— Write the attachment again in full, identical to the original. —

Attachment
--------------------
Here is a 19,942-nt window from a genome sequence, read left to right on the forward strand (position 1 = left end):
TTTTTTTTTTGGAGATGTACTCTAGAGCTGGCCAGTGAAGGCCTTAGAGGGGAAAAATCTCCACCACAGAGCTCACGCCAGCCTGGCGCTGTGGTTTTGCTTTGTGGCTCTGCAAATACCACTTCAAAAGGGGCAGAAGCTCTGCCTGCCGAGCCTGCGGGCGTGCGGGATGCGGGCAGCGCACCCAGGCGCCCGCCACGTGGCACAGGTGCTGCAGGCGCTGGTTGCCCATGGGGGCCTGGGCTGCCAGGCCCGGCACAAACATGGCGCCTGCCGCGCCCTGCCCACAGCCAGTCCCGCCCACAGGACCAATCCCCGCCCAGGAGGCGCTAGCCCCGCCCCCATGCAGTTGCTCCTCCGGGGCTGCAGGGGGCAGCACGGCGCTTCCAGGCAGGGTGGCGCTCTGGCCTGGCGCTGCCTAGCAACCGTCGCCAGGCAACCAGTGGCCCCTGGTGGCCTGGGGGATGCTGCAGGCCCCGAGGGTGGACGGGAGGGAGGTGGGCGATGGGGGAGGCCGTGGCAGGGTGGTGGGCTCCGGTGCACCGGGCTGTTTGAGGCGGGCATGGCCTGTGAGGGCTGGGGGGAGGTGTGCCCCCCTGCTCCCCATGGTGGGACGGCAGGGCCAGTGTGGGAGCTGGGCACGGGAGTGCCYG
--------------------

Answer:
Here is a 19,942-nt window from a genome sequence, read left to right on the forward strand (position 1 = left end):
TTTTTTTTTTGGAGATGTACTCTAGAGCTGGCCAGTGAAGGCCTTAGAGGGGAAAAATCTCCACCACAGAGCTCACGCCAGCCTGGCGCTGTGGTTTTGCTTTGTGGCTCTGCAAATACCACTTCAAAAGGGGCAGAAGCTCTGCCTGCCGAGCCTGCGGGCGTGCGGGATGCGGGCAGCGCACCCAGGCGCCCGCCACGTGGCACAGGTGCTGCAGGCGCTGGTTGCCCATGGGGGCCTGGGCTGCCAGGCCCGGCACAAACATGGCGCCTGCCGCGCCCTGCCCACAGCCAGTCCCGCCCACAGGACCAATCCCCGCCCAGGAGGCGCTAGCCCCGCCCCCATGCAGTTGCTCCTCCGGGGCTGCAGGGGGCAGCACGGCGCTTCCAGGCAGGGTGGCGCTCTGGCCTGGCGCTGCCTAGCAACCGTCGCCAGGCAACCAGTGGCCCCTGGTGGCCTGGGGGATGCTGCAGGCCCCGAGGGTGGACGGGAGGGAGGTGGGCGATGGGGGAGGCCGTGGCAGGGTGGTGGGCTCCGGTGCACCGGGCTGTTTGAGGCGGGCATGGCCTGTGAGGGCTGGGGGGAGGTGTGCCCCCCTGCTCCCCATGGTGGGACGGCAGGGCCAGTGTGGGAGCTGGGCACGGGAGTGCCYG